Story at a glance
- The western Joshua tree is facing population loss due to climate change and urban development.
- It received protection under the California Endangered Species Act in a unanimous vote.
In a historic vote, the picturesque Joshua tree will be considered for protection under the California Endangered Species Act due to climate change and habitat destruction threatening the flora’s population.
The Associated Press (AP) reports that a panel voted unanimously in a 4-0 decision to accept a year-old petition submitted by the Center for Biological Diversity. Joshua trees, which are classified as a type of yucca plant and a common sight in the Mojave Desert and Joshua Tree National Park, will have a protected status for a year while the Fish and Game Commission of California conducts a study investigating the species’s wellbeing.
Per the petition request, Joshua trees qualified for the “threatened” status under the legislation.
AP notes the request said that Joshua trees meet the definition of a plant species that “is likely to become an endangered species in the foreseeable future in the absence of the special protection and management efforts.”
Dry climate conditions and hot temperatures are one catalyst for the petition to change the Joshua trees status to “threatened.” The rampant and historic wildfires plaguing California and other Western states have also played a role in the disappearance of the trees.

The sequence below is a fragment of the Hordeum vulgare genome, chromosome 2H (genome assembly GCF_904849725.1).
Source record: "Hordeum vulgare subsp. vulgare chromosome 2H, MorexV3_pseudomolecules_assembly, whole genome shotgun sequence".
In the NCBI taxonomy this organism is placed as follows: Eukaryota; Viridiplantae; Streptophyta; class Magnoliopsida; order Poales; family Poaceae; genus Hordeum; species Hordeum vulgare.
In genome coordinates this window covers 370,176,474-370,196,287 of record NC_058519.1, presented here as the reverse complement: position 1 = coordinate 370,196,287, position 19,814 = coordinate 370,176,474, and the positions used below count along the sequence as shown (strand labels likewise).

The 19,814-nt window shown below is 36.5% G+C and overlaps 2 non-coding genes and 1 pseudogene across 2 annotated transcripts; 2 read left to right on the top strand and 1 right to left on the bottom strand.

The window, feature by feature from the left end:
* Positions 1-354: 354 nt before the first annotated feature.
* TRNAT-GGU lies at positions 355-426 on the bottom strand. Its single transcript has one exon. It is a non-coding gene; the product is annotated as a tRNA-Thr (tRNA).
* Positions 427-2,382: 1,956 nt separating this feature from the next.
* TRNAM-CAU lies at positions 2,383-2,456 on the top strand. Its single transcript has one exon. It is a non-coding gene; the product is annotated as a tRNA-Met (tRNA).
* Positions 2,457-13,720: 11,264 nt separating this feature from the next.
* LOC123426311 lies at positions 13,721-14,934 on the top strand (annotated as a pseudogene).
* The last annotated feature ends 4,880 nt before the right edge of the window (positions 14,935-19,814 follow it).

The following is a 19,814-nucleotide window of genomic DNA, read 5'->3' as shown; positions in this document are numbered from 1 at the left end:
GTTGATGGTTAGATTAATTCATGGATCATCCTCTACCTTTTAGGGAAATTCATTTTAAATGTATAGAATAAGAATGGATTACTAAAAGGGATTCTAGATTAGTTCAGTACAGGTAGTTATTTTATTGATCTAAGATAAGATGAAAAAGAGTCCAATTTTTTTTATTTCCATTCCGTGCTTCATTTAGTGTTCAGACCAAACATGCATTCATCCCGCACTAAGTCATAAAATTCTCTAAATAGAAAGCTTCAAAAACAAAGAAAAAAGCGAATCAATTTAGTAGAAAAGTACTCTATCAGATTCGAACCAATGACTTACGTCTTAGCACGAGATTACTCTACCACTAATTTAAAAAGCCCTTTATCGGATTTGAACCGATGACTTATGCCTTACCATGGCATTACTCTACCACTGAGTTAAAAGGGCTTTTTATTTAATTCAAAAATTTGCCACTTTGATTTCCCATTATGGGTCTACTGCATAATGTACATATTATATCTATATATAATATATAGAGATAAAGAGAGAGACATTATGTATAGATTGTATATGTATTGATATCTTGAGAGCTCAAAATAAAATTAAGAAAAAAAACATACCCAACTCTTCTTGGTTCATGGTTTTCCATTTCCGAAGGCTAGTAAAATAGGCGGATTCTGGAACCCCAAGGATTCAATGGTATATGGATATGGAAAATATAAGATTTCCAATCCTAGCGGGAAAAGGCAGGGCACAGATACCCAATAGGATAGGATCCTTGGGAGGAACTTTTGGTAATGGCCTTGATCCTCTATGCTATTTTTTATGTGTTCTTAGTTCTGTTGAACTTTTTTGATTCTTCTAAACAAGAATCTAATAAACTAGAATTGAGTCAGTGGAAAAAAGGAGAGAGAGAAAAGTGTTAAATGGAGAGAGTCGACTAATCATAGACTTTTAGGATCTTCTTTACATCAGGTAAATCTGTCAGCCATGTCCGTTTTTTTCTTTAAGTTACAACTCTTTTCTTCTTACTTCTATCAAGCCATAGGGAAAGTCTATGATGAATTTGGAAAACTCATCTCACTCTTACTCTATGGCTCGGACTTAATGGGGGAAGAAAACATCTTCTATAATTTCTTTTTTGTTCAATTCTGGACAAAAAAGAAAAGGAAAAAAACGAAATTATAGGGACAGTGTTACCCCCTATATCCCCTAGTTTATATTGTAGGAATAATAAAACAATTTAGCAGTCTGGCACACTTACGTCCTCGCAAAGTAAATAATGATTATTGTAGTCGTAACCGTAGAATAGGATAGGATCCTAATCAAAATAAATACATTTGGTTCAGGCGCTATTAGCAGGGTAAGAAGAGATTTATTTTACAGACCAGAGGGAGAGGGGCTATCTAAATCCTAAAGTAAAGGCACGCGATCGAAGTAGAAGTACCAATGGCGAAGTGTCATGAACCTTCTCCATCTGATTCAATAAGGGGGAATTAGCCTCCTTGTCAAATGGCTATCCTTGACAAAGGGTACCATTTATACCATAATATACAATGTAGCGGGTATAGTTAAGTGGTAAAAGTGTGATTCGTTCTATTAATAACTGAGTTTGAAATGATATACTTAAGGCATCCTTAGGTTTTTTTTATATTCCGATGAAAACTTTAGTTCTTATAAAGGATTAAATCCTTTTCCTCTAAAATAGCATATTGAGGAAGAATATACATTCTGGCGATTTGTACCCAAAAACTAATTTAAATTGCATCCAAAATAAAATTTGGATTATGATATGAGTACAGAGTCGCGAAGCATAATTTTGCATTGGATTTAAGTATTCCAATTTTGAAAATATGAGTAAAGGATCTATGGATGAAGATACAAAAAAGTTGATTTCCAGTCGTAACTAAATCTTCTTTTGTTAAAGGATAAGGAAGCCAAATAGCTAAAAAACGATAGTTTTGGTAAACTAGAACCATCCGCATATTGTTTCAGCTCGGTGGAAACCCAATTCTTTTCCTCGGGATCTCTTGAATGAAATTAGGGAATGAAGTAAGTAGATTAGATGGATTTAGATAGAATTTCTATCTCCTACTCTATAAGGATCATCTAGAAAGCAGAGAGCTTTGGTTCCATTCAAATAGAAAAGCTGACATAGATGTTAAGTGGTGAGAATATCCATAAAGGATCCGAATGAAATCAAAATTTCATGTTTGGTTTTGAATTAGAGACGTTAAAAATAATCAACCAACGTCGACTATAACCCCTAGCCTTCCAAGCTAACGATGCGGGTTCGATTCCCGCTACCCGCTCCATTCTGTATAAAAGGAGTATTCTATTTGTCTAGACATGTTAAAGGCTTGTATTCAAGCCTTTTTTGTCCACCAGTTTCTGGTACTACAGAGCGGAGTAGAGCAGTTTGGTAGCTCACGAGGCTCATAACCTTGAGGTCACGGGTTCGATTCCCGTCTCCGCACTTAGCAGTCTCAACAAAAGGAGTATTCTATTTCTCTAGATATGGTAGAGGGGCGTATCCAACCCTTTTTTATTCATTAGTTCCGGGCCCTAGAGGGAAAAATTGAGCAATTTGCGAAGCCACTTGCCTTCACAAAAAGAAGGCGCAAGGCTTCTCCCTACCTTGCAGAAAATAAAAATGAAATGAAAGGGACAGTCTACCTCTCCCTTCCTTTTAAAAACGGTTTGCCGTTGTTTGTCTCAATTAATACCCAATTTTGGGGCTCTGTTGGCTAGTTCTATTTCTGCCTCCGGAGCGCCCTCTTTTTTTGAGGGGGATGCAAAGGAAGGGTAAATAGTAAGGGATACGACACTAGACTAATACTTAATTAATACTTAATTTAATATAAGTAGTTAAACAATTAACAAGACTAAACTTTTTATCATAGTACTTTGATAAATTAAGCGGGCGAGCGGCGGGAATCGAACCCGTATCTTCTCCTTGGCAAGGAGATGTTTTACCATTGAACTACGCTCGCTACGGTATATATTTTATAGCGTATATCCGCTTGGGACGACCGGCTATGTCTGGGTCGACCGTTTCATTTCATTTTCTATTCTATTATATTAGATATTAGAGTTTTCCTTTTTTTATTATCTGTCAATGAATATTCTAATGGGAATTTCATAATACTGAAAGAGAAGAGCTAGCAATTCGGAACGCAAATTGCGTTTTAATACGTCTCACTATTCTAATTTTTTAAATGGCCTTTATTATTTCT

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Urban sprawl and increased development into the desert have also negatively impacted Joshua trees.
“This is a huge victory for these beautiful trees and their fragile desert ecosystem,” Brendan Cummings, conservation director of the Center for Biological Diversity, said following the California vote. “If Joshua trees are to survive the inhospitable climate we’re giving them, the first and most important thing we can do is protect their habitat. This decision will do that across most of their range.”
The same Fish and Game Commission of California also voted on an emergency exemption allowing the removal of Joshua trees for the development of 15 separate solar panel sites in Kern and San Bernardino Counties.
The developers of the projects will pay roughly $10,000 per acre into a mitigation fund that will help preserve the Joshua tree’s habitat.
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